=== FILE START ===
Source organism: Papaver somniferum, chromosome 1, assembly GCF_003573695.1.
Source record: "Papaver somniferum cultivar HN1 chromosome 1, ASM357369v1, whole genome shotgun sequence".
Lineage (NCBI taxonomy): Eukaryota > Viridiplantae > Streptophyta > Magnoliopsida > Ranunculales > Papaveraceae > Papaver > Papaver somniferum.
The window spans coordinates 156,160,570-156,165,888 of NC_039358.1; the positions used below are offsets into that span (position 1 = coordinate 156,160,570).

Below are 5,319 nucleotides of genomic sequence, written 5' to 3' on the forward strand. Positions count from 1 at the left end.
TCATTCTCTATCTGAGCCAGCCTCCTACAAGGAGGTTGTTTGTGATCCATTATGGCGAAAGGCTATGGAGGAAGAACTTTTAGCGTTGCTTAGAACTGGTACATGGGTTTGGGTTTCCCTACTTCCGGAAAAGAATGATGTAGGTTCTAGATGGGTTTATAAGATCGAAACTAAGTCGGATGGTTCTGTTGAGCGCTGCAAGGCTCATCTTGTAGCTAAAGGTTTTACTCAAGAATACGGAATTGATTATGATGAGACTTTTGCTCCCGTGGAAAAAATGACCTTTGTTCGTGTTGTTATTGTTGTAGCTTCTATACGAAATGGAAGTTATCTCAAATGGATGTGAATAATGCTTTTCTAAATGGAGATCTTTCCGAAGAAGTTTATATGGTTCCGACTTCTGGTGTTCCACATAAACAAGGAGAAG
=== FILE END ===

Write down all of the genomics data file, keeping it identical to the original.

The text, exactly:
Source organism: Papaver somniferum, chromosome 1, assembly GCF_003573695.1.
Source record: "Papaver somniferum cultivar HN1 chromosome 1, ASM357369v1, whole genome shotgun sequence".
Lineage (NCBI taxonomy): Eukaryota > Viridiplantae > Streptophyta > Magnoliopsida > Ranunculales > Papaveraceae > Papaver > Papaver somniferum.
The window spans coordinates 156,160,570-156,165,888 of NC_039358.1; the positions used below are offsets into that span (position 1 = coordinate 156,160,570).

Below are 5,319 nucleotides of genomic sequence, written 5' to 3' on the forward strand. Positions count from 1 at the left end.
TCATTCTCTATCTGAGCCAGCCTCCTACAAGGAGGTTGTTTGTGATCCATTATGGCGAAAGGCTATGGAGGAAGAACTTTTAGCGTTGCTTAGAACTGGTACATGGGTTTGGGTTTCCCTACTTCCGGAAAAGAATGATGTAGGTTCTAGATGGGTTTATAAGATCGAAACTAAGTCGGATGGTTCTGTTGAGCGCTGCAAGGCTCATCTTGTAGCTAAAGGTTTTACTCAAGAATACGGAATTGATTATGATGAGACTTTTGCTCCCGTGGAAAAAATGACCTTTGTTCGTGTTGTTATTGTTGTAGCTTCTATACGAAATGGAAGTTATCTCAAATGGATGTGAATAATGCTTTTCTAAATGGAGATCTTTCCGAAGAAGTTTATATGGTTCCGACTTCTGGTGTTCCACATAAACAAGGAGAAG